HSP technology appears to work against viruses as well as cancers, as the viruses cause cells to produce an HSP. Agenus's HerpV vaccine (which includes SQ-21) for genital herpes is in a Phase II trial, which completed enrollment in February, 2013. Preliminary topline results reported in November showed that HerpV patients had a statistically significant 15% reduction in viral shedding after the initial three injections, with a 34% reduction in viral load vs. patients in the placebo arm. That met the primary endpoint. In addition, patients will receive a booster injection. Data from that should be available before the end of this quarter. The results are interesting, good enough to plan a Phase III trial, but I would like to see more detailed data on whether any patients became virus-free, and I'm sure the FDA would, as well.
3. Checkpoint Modulator Platform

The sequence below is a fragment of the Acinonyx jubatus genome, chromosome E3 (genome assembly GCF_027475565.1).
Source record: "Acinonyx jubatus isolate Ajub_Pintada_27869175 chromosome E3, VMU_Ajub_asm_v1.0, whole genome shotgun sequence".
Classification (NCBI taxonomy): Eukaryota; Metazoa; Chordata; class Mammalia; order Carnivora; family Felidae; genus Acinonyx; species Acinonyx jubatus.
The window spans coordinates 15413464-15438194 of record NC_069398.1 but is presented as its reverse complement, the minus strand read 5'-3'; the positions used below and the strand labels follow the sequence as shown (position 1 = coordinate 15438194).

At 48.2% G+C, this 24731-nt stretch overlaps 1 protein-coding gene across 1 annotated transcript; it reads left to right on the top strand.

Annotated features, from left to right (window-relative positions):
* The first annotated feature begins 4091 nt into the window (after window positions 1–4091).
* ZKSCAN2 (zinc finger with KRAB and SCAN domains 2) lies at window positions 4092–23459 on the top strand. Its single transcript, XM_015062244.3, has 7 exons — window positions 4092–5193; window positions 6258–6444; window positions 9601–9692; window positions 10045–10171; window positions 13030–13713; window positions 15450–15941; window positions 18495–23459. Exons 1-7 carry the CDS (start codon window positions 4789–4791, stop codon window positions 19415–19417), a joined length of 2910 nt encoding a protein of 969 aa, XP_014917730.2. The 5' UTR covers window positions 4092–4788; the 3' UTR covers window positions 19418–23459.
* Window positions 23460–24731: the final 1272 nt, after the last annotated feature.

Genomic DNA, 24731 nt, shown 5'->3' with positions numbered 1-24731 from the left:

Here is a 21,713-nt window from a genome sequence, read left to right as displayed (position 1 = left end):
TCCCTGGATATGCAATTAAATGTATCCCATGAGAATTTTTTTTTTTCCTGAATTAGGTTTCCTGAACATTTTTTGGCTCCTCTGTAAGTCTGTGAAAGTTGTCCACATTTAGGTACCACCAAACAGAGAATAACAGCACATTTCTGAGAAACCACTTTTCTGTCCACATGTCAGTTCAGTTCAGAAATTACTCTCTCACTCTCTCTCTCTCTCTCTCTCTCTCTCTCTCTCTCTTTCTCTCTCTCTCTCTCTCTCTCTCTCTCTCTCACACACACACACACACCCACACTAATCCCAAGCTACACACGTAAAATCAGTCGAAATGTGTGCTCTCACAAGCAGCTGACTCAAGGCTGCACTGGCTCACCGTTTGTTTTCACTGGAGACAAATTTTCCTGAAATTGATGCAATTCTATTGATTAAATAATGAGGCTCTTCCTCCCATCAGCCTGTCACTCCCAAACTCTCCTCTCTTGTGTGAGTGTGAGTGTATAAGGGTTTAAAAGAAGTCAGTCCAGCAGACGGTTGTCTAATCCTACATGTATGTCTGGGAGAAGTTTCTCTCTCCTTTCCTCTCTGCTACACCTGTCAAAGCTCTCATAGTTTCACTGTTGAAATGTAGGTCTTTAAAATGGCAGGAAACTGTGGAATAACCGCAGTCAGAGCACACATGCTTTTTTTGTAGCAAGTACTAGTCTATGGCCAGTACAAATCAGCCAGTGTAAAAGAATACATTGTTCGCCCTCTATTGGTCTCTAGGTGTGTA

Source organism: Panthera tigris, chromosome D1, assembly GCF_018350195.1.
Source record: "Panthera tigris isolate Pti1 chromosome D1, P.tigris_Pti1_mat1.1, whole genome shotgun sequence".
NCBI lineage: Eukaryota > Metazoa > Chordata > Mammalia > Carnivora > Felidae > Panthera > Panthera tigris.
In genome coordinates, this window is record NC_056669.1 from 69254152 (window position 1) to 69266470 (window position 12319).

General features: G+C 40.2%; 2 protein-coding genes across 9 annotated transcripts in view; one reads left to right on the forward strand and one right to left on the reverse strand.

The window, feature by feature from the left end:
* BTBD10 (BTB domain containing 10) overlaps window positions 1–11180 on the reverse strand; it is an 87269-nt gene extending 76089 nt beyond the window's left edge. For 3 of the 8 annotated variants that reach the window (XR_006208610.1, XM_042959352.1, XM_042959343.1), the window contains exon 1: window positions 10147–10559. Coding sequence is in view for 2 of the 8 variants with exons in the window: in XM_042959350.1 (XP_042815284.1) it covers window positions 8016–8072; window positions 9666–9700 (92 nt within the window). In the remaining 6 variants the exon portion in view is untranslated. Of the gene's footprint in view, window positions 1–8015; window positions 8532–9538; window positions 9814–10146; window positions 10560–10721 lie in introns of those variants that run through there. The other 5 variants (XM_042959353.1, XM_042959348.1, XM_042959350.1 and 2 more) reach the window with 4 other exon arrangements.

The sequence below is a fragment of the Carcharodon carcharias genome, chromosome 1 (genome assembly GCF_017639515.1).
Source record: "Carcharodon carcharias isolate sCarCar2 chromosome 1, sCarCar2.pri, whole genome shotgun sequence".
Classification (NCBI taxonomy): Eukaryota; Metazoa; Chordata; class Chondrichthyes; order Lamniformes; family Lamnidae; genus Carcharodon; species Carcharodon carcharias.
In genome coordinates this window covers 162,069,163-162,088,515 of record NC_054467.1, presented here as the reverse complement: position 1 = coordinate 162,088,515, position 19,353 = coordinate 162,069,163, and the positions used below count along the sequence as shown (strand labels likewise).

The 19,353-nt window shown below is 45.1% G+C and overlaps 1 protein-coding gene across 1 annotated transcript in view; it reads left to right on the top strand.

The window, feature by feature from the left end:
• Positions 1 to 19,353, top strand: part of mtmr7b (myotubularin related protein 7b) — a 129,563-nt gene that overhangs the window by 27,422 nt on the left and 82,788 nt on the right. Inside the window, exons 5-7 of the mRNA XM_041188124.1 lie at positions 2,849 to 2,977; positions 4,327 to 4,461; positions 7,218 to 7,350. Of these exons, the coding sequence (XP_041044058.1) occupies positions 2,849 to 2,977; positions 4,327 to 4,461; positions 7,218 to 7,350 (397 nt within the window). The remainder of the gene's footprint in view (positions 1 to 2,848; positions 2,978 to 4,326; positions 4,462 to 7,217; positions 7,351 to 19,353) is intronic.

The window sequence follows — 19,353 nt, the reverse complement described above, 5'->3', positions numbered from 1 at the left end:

Finally, we have the newest addition, the CPMs (checkpoint modulators or inhibitors). This is an exciting field. The science is promising, and has been commercially proven in the case of Bristol-Myer's Yervoy. Merck has signed a deal for Agenus to "discover and optimize fully human antibodies against two undisclosed Merck checkpoint targets using the 4-Antibody." If successful, there could be milestone payments of up to $100 million, as well as royalties from product sales. But this is likely to be a long process, and is highly speculative. The compounds have not been discovered yet. If they can be created, they then have a long gauntlet of pre-clinical and clinical trials. On the plus side for Agenus, earning on early milestones does not require success at later milestones.